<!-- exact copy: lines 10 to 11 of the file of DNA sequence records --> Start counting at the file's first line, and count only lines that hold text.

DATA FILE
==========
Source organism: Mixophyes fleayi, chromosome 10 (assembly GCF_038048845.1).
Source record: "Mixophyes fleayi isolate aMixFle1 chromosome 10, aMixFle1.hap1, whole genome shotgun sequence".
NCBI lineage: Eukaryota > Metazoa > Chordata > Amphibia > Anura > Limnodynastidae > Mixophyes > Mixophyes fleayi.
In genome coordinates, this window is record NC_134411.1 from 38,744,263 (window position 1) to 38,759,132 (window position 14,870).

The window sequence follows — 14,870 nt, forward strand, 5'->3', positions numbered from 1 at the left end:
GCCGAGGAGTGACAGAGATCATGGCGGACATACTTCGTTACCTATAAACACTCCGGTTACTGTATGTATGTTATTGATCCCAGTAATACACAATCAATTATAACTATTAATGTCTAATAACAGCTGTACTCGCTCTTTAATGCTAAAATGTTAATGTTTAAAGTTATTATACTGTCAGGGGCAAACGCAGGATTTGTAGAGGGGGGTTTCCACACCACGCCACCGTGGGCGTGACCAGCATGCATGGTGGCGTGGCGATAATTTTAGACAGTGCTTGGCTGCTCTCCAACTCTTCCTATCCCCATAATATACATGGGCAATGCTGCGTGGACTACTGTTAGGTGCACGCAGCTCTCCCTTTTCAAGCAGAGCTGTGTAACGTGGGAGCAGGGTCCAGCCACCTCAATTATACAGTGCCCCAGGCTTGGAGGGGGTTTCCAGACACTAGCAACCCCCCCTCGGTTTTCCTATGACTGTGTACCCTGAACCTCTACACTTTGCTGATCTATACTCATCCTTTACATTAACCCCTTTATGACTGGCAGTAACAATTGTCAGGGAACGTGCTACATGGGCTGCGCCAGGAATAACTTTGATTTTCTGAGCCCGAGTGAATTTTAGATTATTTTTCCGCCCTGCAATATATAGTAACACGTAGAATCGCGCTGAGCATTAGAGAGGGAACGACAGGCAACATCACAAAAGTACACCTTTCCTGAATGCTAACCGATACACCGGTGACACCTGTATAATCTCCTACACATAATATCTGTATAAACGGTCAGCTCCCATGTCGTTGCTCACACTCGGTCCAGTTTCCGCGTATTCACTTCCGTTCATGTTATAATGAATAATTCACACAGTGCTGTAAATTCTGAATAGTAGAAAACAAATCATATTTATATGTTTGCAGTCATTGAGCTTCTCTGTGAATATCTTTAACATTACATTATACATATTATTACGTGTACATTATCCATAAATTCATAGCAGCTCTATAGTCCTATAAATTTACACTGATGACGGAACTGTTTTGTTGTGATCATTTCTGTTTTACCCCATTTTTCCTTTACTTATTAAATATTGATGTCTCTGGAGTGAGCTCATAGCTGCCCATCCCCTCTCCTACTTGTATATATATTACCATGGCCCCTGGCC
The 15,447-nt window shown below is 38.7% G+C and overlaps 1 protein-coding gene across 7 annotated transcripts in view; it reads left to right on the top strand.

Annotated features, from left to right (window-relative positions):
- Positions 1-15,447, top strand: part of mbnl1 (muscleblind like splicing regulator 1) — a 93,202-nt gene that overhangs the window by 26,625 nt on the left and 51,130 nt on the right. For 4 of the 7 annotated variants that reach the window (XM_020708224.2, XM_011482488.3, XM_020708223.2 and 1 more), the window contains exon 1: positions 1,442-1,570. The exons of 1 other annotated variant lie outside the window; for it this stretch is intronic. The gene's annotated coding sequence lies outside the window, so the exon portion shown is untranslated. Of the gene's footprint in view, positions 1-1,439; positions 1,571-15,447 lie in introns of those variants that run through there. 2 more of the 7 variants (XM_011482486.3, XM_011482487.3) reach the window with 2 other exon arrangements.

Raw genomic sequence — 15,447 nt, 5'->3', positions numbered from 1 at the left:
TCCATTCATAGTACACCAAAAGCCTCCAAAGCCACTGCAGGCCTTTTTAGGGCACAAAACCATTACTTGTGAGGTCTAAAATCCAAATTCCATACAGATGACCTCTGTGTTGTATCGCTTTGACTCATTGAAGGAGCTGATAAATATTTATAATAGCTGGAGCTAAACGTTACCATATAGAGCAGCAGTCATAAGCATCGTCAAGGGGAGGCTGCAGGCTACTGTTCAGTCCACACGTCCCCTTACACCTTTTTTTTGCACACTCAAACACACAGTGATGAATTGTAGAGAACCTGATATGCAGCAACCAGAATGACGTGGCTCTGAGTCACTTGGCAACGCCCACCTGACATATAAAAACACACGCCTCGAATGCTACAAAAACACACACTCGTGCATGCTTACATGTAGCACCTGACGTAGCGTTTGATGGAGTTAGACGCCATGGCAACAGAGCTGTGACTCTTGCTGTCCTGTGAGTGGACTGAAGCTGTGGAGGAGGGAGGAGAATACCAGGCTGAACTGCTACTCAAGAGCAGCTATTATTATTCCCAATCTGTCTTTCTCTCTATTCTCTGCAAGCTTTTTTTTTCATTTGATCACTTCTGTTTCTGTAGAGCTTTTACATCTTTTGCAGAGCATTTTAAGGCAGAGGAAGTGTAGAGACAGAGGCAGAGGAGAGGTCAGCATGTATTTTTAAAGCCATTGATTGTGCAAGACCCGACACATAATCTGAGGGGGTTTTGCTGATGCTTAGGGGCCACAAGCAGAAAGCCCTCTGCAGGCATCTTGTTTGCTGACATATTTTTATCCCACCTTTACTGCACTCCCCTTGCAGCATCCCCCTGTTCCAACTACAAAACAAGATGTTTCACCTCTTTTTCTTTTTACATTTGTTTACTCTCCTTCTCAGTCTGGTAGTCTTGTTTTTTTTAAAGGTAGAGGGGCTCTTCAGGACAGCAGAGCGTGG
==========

Raw genomic sequence — 15,447 nt, 5'->3', positions numbered from 1 at the left:
TCCATTCATAGTACACCAAAAGCCTCCAAAGCCACTGCAGGCCTTTTTAGGGCACAAAACCATTACTTGTGAGGTCTAAAATCCAAATTCCATACAGATGACCTCTGTGTTGTATCGCTTTGACTCATTGAAGGAGCTGATAAATATTTATAATAGCTGGAGCTAAACGTTACCATATAGAGCAGCAGTCATAAGCATCGTCAAGGGGAGGCTGCAGGCTACTGTTCAGTCCACACGTCCCCTTACACCTTTTTTTTGCACACTCAAACACACAGTGATGAATTGTAGAGAACCTGATATGCAGCAACCAGAATGACGTGGCTCTGAGTCACTTGGCAACGCCCACCTGACATATAAAAACACACGCCTCGAATGCTACAAAAACACACACTCGTGCATGCTTACATGTAGCACCTGACGTAGCGTTTGATGGAGTTAGACGCCATGGCAACAGAGCTGTGACTCTTGCTGTCCTGTGAGTGGACTGAAGCTGTGGAGGAGGGAGGAGAATACCAGGCTGAACTGCTACTCAAGAGCAGCTATTATTATTCCCAATCTGTCTTTCTCTCTATTCTCTGCAAGCTTTTTTTTTCATTTGATCACTTCTGTTTCTGTAGAGCTTTTACATCTTTTGCAGAGCATTTTAAGGCAGAGGAAGTGTAGAGACAGAGGCAGAGGAGAGGTCAGCATGTATTTTTAAAGCCATTGATTGTGCAAGACCCGACACATAATCTGAGGGGGTTTTGCTGATGCTTAGGGGCCACAAGCAGAAAGCCCTCTGCAGGCATCTTGTTTGCTGACATATTTTTATCCCACCTTTACTGCACTCCCCTTGCAGCATCCCCCTGTTCCAACTACAAAACAAGATGTTTCACCTCTTTTTCTTTTTACATTTGTTTACTCTCCTTCTCAGTCTGGTAGTCTTGTTTTTTTTAAAGGTAGAGGGGCTCTTCAGGACAGCAGAGCGTGG